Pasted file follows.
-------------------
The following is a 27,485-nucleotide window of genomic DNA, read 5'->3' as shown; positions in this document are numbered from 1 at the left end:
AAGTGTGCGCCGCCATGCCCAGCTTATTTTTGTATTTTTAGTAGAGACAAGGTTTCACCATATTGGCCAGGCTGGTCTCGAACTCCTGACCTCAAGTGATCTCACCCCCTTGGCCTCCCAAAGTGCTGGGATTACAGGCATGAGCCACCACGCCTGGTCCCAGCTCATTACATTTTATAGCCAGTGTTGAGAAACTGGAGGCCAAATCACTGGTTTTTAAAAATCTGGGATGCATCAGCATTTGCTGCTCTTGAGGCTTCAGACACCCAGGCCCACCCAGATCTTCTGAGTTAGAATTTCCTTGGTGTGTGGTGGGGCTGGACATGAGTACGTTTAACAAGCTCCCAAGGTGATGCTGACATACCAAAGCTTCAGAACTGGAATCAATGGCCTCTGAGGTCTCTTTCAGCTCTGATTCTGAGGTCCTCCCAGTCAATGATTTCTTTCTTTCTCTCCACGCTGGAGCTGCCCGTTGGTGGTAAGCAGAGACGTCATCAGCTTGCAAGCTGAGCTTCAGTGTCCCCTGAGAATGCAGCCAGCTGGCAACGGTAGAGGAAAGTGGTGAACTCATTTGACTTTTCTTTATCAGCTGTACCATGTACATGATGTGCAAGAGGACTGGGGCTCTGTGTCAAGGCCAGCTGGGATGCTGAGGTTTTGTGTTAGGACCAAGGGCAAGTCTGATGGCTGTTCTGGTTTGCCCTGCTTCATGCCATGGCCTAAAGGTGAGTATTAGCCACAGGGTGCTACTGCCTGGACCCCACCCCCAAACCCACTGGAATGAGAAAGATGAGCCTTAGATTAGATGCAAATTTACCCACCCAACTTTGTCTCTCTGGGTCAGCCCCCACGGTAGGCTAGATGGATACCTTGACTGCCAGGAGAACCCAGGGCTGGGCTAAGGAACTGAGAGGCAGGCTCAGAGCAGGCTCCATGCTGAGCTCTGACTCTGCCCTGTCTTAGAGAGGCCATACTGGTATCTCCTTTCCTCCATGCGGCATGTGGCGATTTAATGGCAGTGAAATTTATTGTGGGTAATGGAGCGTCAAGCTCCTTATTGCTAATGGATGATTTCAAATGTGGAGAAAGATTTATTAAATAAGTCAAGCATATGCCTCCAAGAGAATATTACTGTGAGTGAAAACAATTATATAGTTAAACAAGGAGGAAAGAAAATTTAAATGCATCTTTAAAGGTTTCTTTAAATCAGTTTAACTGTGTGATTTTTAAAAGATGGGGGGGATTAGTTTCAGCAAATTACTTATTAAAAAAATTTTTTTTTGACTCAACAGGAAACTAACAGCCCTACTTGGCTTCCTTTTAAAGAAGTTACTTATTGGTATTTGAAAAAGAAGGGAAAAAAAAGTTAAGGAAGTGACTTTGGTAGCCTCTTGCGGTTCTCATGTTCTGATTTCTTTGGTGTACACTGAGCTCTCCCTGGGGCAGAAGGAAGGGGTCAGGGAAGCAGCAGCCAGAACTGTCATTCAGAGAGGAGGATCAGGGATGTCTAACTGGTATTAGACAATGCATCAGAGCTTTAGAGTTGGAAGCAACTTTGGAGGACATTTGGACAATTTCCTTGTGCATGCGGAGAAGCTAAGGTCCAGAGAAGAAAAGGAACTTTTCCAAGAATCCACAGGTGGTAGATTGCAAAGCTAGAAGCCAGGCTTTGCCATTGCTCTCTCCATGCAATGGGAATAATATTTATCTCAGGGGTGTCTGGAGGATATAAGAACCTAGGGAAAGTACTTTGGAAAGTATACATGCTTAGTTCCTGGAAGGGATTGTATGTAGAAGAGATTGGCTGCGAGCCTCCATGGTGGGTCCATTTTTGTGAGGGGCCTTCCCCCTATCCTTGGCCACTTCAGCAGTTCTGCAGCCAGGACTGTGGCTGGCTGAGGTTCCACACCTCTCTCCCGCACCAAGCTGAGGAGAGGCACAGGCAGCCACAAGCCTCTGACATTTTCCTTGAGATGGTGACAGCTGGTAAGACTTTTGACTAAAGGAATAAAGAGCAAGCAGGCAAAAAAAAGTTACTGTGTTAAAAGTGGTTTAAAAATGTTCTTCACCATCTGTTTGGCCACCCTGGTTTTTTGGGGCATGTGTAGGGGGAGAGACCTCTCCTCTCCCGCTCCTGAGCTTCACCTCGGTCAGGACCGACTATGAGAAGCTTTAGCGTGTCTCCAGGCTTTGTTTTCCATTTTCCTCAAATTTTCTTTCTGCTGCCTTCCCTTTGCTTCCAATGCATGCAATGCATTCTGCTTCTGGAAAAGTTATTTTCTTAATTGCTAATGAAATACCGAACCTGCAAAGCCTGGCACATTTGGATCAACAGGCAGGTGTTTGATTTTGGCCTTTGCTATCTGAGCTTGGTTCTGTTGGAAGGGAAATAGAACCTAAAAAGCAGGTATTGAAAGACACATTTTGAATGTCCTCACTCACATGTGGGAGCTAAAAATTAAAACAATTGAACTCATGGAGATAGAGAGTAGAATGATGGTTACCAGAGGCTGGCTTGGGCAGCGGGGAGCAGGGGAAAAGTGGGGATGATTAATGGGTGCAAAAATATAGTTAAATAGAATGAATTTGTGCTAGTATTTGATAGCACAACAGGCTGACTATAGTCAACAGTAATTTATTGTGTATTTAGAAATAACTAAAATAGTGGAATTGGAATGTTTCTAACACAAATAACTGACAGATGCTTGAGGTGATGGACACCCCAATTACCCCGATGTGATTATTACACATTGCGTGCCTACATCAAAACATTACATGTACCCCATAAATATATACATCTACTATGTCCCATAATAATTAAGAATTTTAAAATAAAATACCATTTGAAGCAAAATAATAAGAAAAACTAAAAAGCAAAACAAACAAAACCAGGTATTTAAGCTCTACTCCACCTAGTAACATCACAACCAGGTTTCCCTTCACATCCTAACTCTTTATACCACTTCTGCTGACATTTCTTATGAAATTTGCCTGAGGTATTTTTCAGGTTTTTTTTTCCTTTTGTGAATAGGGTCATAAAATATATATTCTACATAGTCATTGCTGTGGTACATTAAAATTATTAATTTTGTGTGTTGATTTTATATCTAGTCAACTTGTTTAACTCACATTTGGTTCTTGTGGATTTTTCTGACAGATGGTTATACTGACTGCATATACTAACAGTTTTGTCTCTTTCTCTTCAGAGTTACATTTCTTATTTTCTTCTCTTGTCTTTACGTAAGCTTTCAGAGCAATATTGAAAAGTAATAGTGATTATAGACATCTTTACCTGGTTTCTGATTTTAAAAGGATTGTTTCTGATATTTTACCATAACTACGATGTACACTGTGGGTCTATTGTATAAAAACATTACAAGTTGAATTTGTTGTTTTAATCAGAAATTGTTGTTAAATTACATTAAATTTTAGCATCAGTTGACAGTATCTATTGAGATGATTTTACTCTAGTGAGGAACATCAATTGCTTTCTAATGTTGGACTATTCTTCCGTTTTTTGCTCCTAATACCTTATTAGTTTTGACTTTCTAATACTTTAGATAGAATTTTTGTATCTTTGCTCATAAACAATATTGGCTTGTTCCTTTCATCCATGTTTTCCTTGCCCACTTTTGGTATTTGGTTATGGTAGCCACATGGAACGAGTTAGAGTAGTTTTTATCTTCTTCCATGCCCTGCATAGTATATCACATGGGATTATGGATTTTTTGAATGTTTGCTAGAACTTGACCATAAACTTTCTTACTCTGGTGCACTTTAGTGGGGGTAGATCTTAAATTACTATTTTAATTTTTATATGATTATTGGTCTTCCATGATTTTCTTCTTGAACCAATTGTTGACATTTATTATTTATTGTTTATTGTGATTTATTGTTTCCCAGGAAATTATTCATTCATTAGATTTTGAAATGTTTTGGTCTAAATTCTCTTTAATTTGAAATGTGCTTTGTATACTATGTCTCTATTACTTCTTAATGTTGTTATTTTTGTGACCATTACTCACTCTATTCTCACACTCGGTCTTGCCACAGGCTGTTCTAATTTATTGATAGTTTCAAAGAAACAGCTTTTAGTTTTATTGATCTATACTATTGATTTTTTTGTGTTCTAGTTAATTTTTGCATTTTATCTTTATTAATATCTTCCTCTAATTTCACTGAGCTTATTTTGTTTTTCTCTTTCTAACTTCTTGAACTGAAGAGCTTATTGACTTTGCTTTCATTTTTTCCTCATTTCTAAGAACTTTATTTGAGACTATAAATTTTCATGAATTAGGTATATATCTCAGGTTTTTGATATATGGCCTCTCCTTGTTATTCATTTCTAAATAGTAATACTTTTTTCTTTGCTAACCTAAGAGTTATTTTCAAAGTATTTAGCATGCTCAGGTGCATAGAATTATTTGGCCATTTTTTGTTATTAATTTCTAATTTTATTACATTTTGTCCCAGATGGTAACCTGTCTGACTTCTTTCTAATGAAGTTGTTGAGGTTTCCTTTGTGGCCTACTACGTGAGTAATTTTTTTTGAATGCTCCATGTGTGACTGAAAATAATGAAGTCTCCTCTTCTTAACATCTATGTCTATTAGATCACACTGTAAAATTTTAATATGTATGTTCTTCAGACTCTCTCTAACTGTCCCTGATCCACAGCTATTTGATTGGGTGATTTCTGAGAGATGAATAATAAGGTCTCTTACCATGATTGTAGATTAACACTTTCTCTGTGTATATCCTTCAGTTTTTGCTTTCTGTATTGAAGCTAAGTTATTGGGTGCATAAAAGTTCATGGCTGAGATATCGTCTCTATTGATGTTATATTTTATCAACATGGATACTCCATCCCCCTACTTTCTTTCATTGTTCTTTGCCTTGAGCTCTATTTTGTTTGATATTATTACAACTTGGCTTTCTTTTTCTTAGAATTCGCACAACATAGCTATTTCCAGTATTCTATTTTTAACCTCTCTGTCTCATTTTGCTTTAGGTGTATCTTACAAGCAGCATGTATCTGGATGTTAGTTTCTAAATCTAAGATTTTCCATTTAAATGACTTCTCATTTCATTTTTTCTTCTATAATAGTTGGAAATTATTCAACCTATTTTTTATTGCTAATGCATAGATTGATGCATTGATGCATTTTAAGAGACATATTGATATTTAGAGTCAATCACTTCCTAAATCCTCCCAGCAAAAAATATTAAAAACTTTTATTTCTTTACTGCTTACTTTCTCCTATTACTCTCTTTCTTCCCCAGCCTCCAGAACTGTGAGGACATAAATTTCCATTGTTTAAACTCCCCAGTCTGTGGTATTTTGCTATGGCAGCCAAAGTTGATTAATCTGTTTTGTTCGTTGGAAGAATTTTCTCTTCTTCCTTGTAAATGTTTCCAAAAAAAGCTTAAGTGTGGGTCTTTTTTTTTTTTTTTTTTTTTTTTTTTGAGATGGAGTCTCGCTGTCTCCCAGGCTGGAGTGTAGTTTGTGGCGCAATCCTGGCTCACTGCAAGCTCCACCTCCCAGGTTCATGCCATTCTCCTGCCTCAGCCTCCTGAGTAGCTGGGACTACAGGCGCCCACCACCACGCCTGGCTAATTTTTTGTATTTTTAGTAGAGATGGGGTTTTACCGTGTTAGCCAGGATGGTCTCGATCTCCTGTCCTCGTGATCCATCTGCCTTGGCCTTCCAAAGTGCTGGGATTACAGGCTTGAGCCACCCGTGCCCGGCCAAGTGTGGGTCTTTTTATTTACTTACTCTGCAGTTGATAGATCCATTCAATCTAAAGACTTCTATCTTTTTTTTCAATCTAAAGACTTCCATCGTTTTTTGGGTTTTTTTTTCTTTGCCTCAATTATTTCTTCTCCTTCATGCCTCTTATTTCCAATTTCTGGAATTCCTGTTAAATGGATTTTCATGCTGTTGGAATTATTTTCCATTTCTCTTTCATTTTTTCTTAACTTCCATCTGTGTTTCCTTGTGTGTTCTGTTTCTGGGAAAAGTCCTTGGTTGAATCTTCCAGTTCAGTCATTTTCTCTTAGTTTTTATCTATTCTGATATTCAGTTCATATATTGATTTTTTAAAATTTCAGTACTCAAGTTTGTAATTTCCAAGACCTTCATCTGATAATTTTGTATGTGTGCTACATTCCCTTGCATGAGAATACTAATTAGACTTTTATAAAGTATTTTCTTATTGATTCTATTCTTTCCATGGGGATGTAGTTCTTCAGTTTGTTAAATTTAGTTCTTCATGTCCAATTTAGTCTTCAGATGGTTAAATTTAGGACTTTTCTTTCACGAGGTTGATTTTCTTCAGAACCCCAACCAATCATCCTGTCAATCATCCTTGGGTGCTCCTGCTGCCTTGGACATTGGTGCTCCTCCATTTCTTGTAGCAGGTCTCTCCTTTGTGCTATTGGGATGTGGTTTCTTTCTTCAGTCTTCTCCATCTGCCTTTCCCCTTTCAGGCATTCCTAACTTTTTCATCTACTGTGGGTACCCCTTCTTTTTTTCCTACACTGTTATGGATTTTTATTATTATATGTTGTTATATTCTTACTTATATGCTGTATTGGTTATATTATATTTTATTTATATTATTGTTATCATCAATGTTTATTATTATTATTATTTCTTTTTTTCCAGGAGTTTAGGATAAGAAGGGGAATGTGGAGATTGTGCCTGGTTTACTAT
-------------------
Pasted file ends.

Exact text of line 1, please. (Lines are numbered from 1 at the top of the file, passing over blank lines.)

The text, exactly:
The following is a 27,485-nucleotide window of genomic DNA, read 5'->3' as shown; positions in this document are numbered from 1 at the left end: